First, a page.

It didn't help that the skies finally opened up just as we got off the last bus, so we got to see the grandeur of this five-millennia-old phenomenon in a driving rain with heavy wind. It lent a certain romance to the experience, I suppose, and Melissa was in ecstacies, but the grumbling of our fellow tourists and the polyglot profanities that followed blown-out umbrellas took off any remaining glow. Besides, we had a plan the next day to get up close and personal to an even older, less dramatic and less-known henge in Avebury.
Our destination for the day was the beautiful city of Bath, a top-shelf tourist destination since Jane Austen was describing it in her novels over 200 years ago. But along the way I wanted to see the Westbury White Horse. The southwest of England is dotted with these peculiar monumental sculptures, mostly horses in profile, carved into hillsides to expose the underlying white chalky soil. They can be seen for miles. The first one was carved about 3000 years ago at Uffington, and we planned to see it the next day, but this much more recent version was on our way and Melissa and I were willing to endure the rain for a first-hand look. It was worth it just to get see first-hand the size of the thing, but we got back to the Citroen totally drenched! A little to the west you can also find the rather rude Cerne Abbas Giant, but we did not need to see this extraordinarily gifted fellow.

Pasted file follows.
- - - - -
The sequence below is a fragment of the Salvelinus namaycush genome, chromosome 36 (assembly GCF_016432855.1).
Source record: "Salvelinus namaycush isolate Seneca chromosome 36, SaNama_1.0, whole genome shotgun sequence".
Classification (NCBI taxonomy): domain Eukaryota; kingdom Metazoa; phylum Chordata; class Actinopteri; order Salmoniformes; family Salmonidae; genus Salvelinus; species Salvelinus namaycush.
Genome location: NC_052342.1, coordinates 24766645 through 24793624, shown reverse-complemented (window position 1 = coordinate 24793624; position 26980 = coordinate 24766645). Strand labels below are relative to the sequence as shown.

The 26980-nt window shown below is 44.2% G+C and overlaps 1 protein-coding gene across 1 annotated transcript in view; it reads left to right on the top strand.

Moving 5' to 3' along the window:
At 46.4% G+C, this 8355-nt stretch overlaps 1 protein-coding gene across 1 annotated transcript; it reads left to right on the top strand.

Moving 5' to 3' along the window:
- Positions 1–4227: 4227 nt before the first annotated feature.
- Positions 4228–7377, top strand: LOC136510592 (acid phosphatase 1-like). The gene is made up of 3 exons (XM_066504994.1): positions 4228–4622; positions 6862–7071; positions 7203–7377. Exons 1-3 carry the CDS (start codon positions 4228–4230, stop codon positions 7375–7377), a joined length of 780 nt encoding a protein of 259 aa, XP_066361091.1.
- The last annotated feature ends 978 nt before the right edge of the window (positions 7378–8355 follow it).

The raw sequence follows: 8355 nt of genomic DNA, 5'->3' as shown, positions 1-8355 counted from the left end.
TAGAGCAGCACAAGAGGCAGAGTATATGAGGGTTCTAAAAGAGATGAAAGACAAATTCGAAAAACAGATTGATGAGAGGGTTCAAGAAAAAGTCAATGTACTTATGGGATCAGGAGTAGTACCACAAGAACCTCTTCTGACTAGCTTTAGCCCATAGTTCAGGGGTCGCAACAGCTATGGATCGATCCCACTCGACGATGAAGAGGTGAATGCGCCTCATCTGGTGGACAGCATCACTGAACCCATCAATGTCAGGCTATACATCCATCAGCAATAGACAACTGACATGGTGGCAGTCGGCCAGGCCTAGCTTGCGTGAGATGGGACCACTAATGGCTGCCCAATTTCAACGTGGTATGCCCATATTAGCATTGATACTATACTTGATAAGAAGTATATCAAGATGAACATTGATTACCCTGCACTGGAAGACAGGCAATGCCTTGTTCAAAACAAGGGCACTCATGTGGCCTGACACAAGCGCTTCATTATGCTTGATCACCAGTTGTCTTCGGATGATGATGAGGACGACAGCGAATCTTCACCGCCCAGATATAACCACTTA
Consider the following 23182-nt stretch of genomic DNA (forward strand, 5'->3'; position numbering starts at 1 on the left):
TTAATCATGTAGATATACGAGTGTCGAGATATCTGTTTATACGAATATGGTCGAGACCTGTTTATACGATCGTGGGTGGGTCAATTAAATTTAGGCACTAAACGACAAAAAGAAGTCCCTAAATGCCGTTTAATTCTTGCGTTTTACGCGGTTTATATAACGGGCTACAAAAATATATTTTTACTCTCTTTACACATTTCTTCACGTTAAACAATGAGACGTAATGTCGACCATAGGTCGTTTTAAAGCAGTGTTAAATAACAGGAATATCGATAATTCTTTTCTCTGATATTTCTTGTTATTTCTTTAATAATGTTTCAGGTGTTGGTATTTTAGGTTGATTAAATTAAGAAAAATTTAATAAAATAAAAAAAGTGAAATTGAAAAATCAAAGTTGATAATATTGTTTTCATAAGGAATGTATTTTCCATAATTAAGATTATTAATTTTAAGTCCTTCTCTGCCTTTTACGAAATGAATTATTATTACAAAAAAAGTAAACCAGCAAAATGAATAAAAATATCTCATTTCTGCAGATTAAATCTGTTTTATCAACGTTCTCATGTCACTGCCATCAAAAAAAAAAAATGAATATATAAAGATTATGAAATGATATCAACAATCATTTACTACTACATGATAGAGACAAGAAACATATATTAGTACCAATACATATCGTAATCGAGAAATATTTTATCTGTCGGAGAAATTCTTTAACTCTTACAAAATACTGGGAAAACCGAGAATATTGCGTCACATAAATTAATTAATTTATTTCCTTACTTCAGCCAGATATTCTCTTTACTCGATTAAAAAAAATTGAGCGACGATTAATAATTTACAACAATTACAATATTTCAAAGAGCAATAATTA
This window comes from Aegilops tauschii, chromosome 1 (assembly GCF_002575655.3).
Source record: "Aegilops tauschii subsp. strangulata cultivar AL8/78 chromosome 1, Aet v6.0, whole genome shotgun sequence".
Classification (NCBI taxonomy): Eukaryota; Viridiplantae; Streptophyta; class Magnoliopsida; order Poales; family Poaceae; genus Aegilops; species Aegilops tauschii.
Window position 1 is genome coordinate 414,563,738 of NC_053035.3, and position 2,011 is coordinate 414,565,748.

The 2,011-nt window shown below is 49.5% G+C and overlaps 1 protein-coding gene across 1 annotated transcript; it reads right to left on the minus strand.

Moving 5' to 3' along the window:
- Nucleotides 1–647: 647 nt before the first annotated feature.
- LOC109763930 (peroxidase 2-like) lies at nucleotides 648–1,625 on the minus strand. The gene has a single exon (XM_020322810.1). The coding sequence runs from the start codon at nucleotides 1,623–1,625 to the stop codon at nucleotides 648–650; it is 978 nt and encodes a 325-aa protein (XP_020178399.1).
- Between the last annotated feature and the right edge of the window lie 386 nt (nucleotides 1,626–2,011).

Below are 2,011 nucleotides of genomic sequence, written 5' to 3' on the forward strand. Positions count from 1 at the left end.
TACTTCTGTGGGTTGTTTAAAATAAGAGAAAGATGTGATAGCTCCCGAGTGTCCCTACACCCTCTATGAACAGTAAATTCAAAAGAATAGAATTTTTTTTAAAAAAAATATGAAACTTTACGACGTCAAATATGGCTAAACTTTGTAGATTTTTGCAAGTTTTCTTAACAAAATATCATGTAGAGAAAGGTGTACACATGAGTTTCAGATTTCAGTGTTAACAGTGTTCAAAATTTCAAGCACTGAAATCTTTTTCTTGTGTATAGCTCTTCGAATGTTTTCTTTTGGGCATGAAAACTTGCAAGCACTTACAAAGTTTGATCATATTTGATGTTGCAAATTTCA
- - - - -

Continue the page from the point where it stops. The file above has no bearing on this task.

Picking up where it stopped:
We finally made it to Bath in time for an evening of exploring the old city, including the Pulteney Bridge (inspired by the Ponte Vecchio in Florence), Bath Abbey and the Roman Baths. There's no end of shopping and dining in Bath, and the streets are easy and well-lighted. That's good because driving can be confusing and parking can be even more so.